In this case, since it is not be limited to Pi that has an output greatly different from each one of the photoelectric elements, depending on the number of the photoelectric elements, the arrangement of these photoelectric elements on the image forming plane, and the condition under which the object is held, it can be easily considered that the relation between the outputs of the photoelectric elements is shown as in FIGS. 2a and 2b, which are curves showing the distribution of outputs of the photoelectric elements when photographing an object of which luminance is different on each surface section thereof. FIG. 2a is a curve when the difference between the outputs of the photoelectric elements exceeds δ EV, that is, when the relation between the outputs of the photoelectric elements can be expressed by the formula 1, and FIG. 2b is a curve when the relation can be expressed by the formula 2.
Now let us assume that an object of which difference in its luminance on each surface section is normal and can be converted to a photometric value equal to δ EV is to be photographed. In case the relation between the outputs of the photoelectric elements can be expressed by the formula 1, it is considered that the object is a person on a skiing ground, a person standing by the window with the sun shining on his back, or an airplane flying in the blue sky. On the other hand, in case the relation can be expressed by the formula 2, it is considered that the object is a person in spotlight on a stage, a white flower with black background which is closed up, or the rising or setting sun itself. According to statistical results, it has been found in both cases of the formulas 1 and 2 except the case in which a special effect is aimed in the photographing, that the exposures mostly suitable for these photographing intentions can be gained by exposing the light at a level of Pi or the one approximating Pi.
The basic thought of the present invention lies in that the correct exposure relative to an object of which luminance is different on each surface section thereof can be attained by automatically finding the above-mentioned fact or phenomenon. FIG. 3 is a block diagram of the present invention.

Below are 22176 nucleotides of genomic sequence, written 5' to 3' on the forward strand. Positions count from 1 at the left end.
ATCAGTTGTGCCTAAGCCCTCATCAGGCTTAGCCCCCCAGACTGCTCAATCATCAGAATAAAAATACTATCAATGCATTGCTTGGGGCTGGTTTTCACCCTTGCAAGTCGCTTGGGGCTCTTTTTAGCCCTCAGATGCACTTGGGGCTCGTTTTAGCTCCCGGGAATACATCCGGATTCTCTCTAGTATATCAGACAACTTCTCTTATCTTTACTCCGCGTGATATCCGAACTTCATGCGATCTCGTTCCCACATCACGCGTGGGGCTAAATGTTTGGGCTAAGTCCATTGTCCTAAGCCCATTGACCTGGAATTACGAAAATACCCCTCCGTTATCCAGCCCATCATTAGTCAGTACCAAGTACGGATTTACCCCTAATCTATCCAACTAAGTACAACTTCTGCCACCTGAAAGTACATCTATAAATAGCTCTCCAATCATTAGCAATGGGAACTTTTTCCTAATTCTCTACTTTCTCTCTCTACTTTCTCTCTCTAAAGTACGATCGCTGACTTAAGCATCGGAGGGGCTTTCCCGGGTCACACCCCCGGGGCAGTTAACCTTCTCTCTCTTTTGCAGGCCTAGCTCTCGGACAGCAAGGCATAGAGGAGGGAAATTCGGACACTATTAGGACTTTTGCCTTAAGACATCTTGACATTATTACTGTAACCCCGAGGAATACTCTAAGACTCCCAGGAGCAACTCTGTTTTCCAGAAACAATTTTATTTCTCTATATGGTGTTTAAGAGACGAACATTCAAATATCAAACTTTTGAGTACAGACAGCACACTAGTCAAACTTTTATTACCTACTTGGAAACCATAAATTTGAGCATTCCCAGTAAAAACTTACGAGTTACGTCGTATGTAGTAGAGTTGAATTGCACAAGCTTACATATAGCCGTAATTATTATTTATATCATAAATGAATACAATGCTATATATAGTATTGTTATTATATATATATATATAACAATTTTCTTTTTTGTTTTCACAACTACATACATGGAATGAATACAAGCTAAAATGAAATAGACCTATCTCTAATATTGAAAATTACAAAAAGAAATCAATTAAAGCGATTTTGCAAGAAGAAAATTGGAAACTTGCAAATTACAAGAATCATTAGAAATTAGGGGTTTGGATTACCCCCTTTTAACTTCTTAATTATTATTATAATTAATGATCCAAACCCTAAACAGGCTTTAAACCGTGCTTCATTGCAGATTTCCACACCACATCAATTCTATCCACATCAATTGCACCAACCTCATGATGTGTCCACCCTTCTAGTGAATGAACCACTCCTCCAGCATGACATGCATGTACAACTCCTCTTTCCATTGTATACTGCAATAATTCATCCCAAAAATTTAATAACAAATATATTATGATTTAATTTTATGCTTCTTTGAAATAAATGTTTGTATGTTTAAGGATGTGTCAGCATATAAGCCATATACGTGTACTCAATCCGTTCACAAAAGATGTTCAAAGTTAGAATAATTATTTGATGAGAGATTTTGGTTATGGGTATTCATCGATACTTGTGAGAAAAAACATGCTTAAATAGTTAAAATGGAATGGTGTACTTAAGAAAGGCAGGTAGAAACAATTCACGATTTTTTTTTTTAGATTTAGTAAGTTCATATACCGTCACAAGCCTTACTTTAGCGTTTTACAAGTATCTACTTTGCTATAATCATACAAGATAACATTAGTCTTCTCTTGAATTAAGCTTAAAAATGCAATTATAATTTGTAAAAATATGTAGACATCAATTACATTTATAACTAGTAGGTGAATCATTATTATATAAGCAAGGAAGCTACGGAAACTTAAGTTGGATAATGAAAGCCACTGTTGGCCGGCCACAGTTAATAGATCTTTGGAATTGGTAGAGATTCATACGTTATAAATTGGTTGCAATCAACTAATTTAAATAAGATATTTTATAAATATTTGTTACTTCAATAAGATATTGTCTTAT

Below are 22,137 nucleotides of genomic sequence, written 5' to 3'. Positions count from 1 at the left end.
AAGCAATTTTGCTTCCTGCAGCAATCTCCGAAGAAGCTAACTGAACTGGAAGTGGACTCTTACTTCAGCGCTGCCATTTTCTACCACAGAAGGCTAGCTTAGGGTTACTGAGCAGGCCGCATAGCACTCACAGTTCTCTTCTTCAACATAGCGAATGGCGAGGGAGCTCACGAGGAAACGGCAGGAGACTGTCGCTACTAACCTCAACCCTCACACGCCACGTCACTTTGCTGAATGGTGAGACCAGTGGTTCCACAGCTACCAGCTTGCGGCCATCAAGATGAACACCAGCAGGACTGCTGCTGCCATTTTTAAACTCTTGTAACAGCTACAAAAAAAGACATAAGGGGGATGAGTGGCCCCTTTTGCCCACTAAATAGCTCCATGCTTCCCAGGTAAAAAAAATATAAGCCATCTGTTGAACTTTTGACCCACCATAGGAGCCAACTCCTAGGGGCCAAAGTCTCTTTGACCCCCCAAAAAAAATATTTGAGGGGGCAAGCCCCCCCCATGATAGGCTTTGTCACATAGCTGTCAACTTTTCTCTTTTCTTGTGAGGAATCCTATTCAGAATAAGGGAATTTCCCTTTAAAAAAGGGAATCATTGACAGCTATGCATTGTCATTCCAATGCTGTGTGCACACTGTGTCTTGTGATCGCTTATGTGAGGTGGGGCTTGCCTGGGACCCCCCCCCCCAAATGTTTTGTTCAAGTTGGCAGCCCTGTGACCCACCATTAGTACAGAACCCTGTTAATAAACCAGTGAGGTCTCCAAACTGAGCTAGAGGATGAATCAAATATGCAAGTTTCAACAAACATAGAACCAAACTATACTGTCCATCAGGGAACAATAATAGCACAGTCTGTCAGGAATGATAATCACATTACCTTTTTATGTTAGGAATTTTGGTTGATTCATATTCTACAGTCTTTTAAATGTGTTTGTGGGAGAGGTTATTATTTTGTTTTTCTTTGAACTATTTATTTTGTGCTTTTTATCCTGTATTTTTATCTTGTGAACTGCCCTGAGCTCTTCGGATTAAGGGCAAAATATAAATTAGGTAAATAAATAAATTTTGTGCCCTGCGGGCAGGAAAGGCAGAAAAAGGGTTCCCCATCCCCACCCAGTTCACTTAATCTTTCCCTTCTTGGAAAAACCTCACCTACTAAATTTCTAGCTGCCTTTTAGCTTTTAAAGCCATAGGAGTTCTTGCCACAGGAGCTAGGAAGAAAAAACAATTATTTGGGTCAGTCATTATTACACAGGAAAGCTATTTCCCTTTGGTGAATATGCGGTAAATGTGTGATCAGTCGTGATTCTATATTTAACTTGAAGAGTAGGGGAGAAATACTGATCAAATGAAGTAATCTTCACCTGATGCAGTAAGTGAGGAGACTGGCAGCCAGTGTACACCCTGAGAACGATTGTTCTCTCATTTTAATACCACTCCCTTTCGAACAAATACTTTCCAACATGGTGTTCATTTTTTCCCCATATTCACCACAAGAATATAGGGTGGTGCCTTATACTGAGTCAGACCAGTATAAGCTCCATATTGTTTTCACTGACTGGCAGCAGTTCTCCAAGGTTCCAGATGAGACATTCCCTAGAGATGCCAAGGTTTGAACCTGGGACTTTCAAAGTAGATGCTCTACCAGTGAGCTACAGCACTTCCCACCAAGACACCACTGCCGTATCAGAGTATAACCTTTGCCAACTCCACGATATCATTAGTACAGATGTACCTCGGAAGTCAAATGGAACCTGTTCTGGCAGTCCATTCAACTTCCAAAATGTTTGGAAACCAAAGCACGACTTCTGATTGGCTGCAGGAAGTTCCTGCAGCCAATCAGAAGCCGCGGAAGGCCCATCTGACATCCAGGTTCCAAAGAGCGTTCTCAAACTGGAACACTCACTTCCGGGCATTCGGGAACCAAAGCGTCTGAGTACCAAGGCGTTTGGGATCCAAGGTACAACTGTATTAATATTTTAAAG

FIG. 4 is a circuit diagram showing an embodiment of the present invention. In FIG. 4, PD1, PD2, . . . PDn represent photodiodes arranged on the image forming plane of a camera or on a plane adjacent and parallel to the image forming plane, and the photocurrents of the photodiodes are logarithmically amplified by a logarithmic amplifier and converted to voltage P1, P2, P3, . . . Pn, said logarithmic amplifier comprising log diodes D1, D2, . . . Dn and operational amplifiers of high input impedance A1, A2, . . . An.
SW represents a main switch interlocked with the shutter releasing operation and when this main switch is closed, a channel change-over circuit CS is brought into operation so as to close progressively and according to the time division analog switches AG1, AG2, . . . AGn at the front stage. Therefore, the logarithmic voltages P1, P2, . . . Pn which are fed from the terminals of the analog switches are introduced into a circuit PH for detecting and holding the maximum output value and a circuit VH for detecting and holding the minimum output value, so that the maximum voltage P max and the minimum voltage P min may be detected and held by these circuits PH and VH.
When all of the analog switches AG1, AG2, . . . AGn are closed through the channel change-over circuit CS, the outputs P1, P2, . . . Pn fed from the other terminals of the analog switches are introduced into a circuit MH for operating and holding the average value so that the average value P mean of the outputs P1, P2, . . . Pn may be operated and held by the circuit MH.
When the above-mentioned process is finished, the subtraction between the minimum and the maximum values (P max-P min) is accomplished by an operational amplifier OP1, while the median between the maximum and the minimum values (P max+P min/2) is obtained by another operational amplifier OP2. Then, the difference voltage resulted from the subtraction between the minimum and the maximum values (P max-P min) is compared with a predetermined voltage δ by a comparator CP1 arranged at the subsequent stage, and it can be judged that P max-P min ≦ δ, the object has not so large a difference in its luminance on each surface section thereof and that when P max-P min> δ, the object has a large difference in its luminance on each surface section thereof.